Germany before the revolution
Germany before 1919 was an empire in the centre of Europe. It was rules by Kaiser Wilhelm the Second. It was a young country, created in 1871, but was already one of the world's most powerful states. The most powerful person in Germay was Kaiser Wilhelm. He was head of the governemt, appointing minsters to run the coutry. He was head of the civil service and commander of the armed forces. And he was the King of Prussia, largest of the 26 states in the Empire.
Although Kaier Wilhelm had great power, Germany's government did have some democratic feautres. Men of 25 and over had the right to vote for a parliament called the Reichstag. This voted on the laws which Kaiser Wilhelm and his ministers drew up. However, the Reichstag had no say in foreign or military affairs, nor in the choosing of ministers.
Germany's industries were modern an successful. Germany produced more iron and steel than any other country in Europe. Its output of coal matched that of GB, as did its share of world trade. As Germany's industries grew, so did the number of industrial workers. By 1914 over half of all Germans worked in mines, factories, workshops and transport. Many were unhappy with their situation. Wages were often low and working conditions bad. More and more workers joined trade unions, and supported socialist parties, in the hopr of forcing the governement to improve their conditions.
Germany goes to war
German socialists- socialists wanted power and wealth to be shared equallt among the people, however they disagreed about the best way of doing this. Revolutionary socialists wanted to overthrow Germany's ruling class in a revolution. This would mean getting rid of the Kaiser, the Kings, Princes and Dukes, the landowners and all rich people. In their place, the working class would govern Germany through local, elected councils of workers. In contrast, parliamentary socialists believed in winning power through parliament. If they could persuade Kaiser Wilhelm to give the Reichstag more power, they thought they could use the large number of votes they had to change the way Germany was governed.
These arguments among the socialists were cut short when Germany went to war in August 1914. The war began as a conflict between two groups of countires. Germany and its partners (known as the Central Powers) fought Britain, France, Russia and their patners known as the allies).
At first there was great enthusiasm for the war. Men flocked to join the army, expecting it to be an adventure which would be over in a few months. Even many socialists, who opposed war on principple, agreed to support the war effort. But the war lasted longer than anyone expected- four years and four months. And it affected the people of the countries at war in ways they could not imagine when it started.
The Revolution of 1918
Conditions get worse
As winter approached in 1918, conditions grew much worse. Fod supplies ran so low that most adults were living on less than 1000 calories a day-starvation level. Fuel shortages led to power cuts, factory closures and transport problems. A killer strain of the flue virus swept across Germany, killing thousands of people each week. On the batte fronts two of Germany's allies decided to stop fighting, while the German armies were forced to retreat.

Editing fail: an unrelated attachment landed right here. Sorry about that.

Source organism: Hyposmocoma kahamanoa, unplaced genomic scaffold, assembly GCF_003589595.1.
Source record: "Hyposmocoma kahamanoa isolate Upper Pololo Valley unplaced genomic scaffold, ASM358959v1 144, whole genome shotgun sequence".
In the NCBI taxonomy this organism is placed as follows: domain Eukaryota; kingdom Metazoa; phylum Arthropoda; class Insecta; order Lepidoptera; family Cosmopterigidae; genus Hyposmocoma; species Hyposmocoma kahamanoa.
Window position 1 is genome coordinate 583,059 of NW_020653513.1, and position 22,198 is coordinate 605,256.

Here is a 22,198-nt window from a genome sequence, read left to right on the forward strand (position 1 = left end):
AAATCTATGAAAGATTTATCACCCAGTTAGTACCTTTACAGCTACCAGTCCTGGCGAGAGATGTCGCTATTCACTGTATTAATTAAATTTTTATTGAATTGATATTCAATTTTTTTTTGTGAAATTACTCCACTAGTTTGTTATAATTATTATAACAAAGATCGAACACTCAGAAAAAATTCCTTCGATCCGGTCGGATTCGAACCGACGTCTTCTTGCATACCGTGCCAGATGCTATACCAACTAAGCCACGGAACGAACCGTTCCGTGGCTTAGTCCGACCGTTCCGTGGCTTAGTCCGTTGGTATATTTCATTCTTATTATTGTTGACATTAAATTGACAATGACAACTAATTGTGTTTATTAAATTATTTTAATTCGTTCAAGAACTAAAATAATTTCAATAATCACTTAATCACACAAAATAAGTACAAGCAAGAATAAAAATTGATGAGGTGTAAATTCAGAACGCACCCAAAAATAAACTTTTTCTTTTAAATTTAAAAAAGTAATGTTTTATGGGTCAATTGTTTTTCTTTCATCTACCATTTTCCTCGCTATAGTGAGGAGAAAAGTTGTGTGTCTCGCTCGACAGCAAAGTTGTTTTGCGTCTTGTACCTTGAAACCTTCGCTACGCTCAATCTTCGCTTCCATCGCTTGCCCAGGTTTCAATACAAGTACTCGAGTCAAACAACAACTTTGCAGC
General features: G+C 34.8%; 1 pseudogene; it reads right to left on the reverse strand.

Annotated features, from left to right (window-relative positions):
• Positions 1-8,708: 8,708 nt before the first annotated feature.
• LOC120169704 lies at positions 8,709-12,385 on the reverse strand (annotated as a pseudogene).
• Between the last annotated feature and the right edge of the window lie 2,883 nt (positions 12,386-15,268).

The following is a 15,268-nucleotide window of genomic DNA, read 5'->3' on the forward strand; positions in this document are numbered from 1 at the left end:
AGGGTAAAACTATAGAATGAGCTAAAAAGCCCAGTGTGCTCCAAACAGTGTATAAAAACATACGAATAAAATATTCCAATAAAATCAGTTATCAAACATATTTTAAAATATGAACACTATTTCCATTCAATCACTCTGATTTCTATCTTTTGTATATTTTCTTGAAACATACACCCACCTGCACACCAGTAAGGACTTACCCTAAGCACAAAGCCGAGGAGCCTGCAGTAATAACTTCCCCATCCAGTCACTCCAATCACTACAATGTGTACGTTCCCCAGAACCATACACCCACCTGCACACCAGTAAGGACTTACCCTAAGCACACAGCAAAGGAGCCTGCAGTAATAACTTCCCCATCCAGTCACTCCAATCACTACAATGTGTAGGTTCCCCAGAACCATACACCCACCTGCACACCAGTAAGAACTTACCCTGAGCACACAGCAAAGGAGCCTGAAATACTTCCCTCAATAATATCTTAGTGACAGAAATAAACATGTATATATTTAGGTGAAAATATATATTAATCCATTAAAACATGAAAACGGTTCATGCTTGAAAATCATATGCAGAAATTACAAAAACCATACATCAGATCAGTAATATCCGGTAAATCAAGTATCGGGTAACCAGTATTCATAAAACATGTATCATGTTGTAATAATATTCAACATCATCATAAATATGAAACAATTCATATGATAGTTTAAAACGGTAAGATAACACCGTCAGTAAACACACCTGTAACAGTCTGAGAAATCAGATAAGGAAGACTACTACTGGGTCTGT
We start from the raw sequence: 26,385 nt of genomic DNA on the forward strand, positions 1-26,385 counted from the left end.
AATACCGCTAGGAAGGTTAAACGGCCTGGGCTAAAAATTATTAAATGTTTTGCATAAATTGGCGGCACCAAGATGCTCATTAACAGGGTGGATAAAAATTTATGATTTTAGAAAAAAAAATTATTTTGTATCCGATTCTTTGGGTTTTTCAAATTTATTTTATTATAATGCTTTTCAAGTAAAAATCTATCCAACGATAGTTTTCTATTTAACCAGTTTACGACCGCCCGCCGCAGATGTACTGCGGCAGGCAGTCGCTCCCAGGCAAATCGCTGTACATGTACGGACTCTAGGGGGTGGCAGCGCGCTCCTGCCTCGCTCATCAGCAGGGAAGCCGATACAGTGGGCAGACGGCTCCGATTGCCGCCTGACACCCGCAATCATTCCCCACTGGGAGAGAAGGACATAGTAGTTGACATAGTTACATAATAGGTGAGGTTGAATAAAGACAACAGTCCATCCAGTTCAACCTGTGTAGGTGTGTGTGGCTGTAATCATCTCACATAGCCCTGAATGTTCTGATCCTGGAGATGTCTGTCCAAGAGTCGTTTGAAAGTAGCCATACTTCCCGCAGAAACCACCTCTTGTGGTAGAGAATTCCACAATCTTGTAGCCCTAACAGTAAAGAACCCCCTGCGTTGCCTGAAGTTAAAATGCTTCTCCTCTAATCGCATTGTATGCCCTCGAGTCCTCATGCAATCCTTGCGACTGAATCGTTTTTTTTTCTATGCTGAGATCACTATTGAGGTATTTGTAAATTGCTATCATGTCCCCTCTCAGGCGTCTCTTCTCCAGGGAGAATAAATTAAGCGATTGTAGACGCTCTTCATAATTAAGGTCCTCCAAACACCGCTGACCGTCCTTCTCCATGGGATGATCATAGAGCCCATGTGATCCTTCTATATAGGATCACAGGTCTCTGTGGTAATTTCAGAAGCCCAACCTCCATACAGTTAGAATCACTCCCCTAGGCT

Faced with this worsening situation at home, and with defeat on the battlefields, the German army decided to ask Allies for peace.
An attempt at democracy
The allies were prepared to make peace with Germany-but only on certain conditions. They said that Germany's governement must be made more democratic before they would even start talking about peace. In other words, Kaiser Wilhelm must share his power. On 2 October, Wilhelm did exactly that. He allowed the main parties in the Reichstag, Germany's parliament, to form a new government. Over the next three weeks, the new government took away many of the Kaiser's powers and gave them to the Reichstag.But this change did not satisfy many people. Public opinion turned against the Kaiser. People blamed him for their worsening conditions and said he should give up his throne. Some talked of overthrowing him in a revolution.
Mutiny in the navy
A revolution began on 28 October when Germany'd navy chiefs made an unpopular desision. Theyaim was to fight the British navy for control of the sea between Britain and Europe.Sailors on the ships were horrified by the order. They knew that peace talks had bgeun and that the war might soon be over. They said it would be suicide to fight the British, and refused to obey the order. A thousand sailors were prompty arrestedfor mutiny. Soldiers and sailor in Kiel held mass meeting to protest against the arrests. They feared that their comrades would be shot for mutiny. Workers joined their protests. Led by socilists, they set up a workers' and soldiers' council or soviet to run the town. Troops which cam to stop this rebellion soon joined the rebels.
The mutiny leads to a revolution
The mutiny at Kiel quickly spread. Over the next week, soldiers and sailors set up soviets to run the towns where they lived. Everywhere police and army officers gave up their weapons and surrendered. Kaiser Wilhelm was losing cntrol of his country
On 9 November the Amry High Command told Wilhelm that the army could no longer support him. Without an army he could not stop the revolution. Wilhelm had no choice but to abdicate. Freidrich Ebert, leader of the largest socialist party, the social democratic party, took his place as head of the government.